The Saudi-led coalition fighting in Yemen said Iran-aligned Houthi rebels hijacked a ship south of the Red Sea.
Saudi Arabia's state-run Saudi Press Agency quoted coalition spokesman Colonel Turki al-Malki on Monday that Houthis seized the ship while towing a South Korean oil rig on Sunday.
Al-Malki said that the "attack" threatens important shipping routes in the Bab al-Mandeb Strait, which is used for oil shipments from the Gulf to Europe as well as goods from Asia to Europe.
"On Sunday, during the sailing of the Rabigh-3 tugboat in the southern Red Sea, it was hijacked and subjected to armed robbery by terrorist elements attached to the Houthi militia," said al-Maliki.
He did not say which country the tugboat belonged to or how many crew members were aboard the seized vessel.
According to the tracking website Marine Traffic, Rabigh-3's home port is in the western Saudi city of Jeddah and it sails under the Kingdom flag.
"Countries of aggression"?
Mohammed Ali al-Houthi, a senior rebel official, said: "Yemeni Coast Guard … checks if [the vessel] belongs to the countries in aggression or to South Korea, in which case it will be released after completed judicial proceedings. The crews are well treated. We assure everyone not to worry about the crew. "
Al Jazeera & # 39; s Mohammed al-Attab, reporting from the capital Sanaa, quoted a Houthi source saying that South Korea has demanded that its rig and crew be released.
"The Houthis said they would release it after doing paperwork to confirm that this oil rig belongs to South Korea. The source told me that seizures are a common measure they perform when they find any foreign ship in the Yemeni regional waters, "he said.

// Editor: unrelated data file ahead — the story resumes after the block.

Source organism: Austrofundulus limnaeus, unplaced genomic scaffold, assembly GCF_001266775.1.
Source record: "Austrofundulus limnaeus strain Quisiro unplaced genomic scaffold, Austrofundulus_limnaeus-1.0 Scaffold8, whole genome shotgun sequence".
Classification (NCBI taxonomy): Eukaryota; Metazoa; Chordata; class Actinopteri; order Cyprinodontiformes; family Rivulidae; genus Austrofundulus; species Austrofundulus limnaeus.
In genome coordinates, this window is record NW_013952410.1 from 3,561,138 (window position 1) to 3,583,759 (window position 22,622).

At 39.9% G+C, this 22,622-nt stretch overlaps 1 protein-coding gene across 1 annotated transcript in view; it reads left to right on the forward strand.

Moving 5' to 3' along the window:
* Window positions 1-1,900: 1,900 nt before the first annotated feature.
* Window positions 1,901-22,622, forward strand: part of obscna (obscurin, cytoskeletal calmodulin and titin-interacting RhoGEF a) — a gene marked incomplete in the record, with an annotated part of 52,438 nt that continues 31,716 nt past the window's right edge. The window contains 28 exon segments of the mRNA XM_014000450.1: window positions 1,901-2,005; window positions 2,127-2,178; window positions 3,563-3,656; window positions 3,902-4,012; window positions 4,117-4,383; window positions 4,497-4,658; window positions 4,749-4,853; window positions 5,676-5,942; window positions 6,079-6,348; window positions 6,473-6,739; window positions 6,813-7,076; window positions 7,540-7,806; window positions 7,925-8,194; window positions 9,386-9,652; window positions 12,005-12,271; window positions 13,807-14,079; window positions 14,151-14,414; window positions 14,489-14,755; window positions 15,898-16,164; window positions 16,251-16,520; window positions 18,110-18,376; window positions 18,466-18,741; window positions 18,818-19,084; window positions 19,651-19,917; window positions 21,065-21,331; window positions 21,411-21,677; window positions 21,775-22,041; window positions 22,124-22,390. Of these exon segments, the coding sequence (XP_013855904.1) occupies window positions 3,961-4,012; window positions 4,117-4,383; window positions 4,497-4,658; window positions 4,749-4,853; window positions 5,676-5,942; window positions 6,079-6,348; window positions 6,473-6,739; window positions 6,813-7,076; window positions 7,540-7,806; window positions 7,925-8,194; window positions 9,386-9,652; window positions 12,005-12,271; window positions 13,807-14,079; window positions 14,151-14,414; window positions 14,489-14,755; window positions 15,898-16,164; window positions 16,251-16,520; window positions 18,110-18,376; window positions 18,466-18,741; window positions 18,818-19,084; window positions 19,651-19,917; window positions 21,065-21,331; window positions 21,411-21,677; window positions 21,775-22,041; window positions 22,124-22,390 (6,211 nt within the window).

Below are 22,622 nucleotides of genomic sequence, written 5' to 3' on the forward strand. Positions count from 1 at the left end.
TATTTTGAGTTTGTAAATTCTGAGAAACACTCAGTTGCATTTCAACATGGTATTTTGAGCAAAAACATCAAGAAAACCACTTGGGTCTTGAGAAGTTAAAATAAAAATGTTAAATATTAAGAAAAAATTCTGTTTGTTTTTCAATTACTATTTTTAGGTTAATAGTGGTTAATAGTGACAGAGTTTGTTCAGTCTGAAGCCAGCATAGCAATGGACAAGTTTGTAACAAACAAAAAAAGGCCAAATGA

Oil strike "undoubtedly sponsored by Iran": Saudi Arabia
The Houthis have previously targeted oil tankers and military vessels belonging to Saudi Arabia and its partners in the military coalition fighting in the Yemen war since 2015.
In a meeting with the South Korean ambassador to Yemen, Yemeni Foreign Minister Mohammed Abdullah al-Hadrami strongly condemned the seizure of the vessel and demanded its immediate release, according to a statement from the government.
"These provocative and illegal measures will adversely affect the freedom of international navigation," he said. ] Gerry Northwood – from the international maritime security company MAST – said that the rebels' ship seizures show their strength in "rebel-type warfare", especially their ability to operate in the maritime e-domain.
"The Houthis have shown in recent years during the war that they have the ability to do things and disrupt, be it missile attacks, laying mines or in this case taking a ship. " The fact that the Saudis do not necessarily can protect ships all the time in this area is a pretty serious issue for them, "Northwood told Al Jazeera.
The Saudi alliance intervened in Yemen in March 2015 against the Houthis after the group removed the internationally recognized government from power in Sanaa.
The Houthi forces have been driven off most of Yemen's coast during the conflict but still hold Hodeidah, the country's largest Red Sea port and the base of the group's navy. of Bab al-Mandeb's Sound at the southern mouth of the Red Sea, one of the world's most traveling oil tankers.  SOURCE:
Al Jazeera and news agencies